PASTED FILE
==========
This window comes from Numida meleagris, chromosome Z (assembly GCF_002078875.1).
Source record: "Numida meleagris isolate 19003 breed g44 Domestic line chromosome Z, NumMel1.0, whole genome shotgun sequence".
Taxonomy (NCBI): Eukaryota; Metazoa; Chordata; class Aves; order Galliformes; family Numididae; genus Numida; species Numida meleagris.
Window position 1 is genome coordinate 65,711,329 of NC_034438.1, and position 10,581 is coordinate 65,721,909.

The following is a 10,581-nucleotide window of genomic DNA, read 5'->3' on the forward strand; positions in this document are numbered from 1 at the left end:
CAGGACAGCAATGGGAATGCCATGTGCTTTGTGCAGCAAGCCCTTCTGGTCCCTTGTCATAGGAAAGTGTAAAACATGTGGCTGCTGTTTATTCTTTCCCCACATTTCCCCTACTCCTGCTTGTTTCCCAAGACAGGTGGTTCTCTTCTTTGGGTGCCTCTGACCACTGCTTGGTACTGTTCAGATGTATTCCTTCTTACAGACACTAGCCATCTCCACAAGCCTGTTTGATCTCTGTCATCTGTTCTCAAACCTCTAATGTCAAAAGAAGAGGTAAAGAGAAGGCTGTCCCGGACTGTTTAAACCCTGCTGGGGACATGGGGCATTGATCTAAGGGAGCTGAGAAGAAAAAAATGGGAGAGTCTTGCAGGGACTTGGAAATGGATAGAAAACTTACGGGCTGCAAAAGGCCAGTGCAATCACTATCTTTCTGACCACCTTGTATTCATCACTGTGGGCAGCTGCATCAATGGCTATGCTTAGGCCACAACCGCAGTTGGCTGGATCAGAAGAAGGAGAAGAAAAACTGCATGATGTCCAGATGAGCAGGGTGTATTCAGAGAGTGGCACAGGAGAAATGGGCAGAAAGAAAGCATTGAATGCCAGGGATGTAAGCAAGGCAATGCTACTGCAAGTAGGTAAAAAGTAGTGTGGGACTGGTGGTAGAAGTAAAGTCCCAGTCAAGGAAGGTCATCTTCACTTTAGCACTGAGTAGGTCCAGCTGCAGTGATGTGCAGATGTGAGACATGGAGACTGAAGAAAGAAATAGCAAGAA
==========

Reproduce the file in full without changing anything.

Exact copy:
This window comes from Numida meleagris, chromosome Z (assembly GCF_002078875.1).
Source record: "Numida meleagris isolate 19003 breed g44 Domestic line chromosome Z, NumMel1.0, whole genome shotgun sequence".
Taxonomy (NCBI): Eukaryota; Metazoa; Chordata; class Aves; order Galliformes; family Numididae; genus Numida; species Numida meleagris.
Window position 1 is genome coordinate 65,711,329 of NC_034438.1, and position 10,581 is coordinate 65,721,909.

The following is a 10,581-nucleotide window of genomic DNA, read 5'->3' on the forward strand; positions in this document are numbered from 1 at the left end:
CAGGACAGCAATGGGAATGCCATGTGCTTTGTGCAGCAAGCCCTTCTGGTCCCTTGTCATAGGAAAGTGTAAAACATGTGGCTGCTGTTTATTCTTTCCCCACATTTCCCCTACTCCTGCTTGTTTCCCAAGACAGGTGGTTCTCTTCTTTGGGTGCCTCTGACCACTGCTTGGTACTGTTCAGATGTATTCCTTCTTACAGACACTAGCCATCTCCACAAGCCTGTTTGATCTCTGTCATCTGTTCTCAAACCTCTAATGTCAAAAGAAGAGGTAAAGAGAAGGCTGTCCCGGACTGTTTAAACCCTGCTGGGGACATGGGGCATTGATCTAAGGGAGCTGAGAAGAAAAAAATGGGAGAGTCTTGCAGGGACTTGGAAATGGATAGAAAACTTACGGGCTGCAAAAGGCCAGTGCAATCACTATCTTTCTGACCACCTTGTATTCATCACTGTGGGCAGCTGCATCAATGGCTATGCTTAGGCCACAACCGCAGTTGGCTGGATCAGAAGAAGGAGAAGAAAAACTGCATGATGTCCAGATGAGCAGGGTGTATTCAGAGAGTGGCACAGGAGAAATGGGCAGAAAGAAAGCATTGAATGCCAGGGATGTAAGCAAGGCAATGCTACTGCAAGTAGGTAAAAAGTAGTGTGGGACTGGTGGTAGAAGTAAAGTCCCAGTCAAGGAAGGTCATCTTCACTTTAGCACTGAGTAGGTCCAGCTGCAGTGATGTGCAGATGTGAGACATGGAGACTGAAGAAAGAAATAGCAAGAA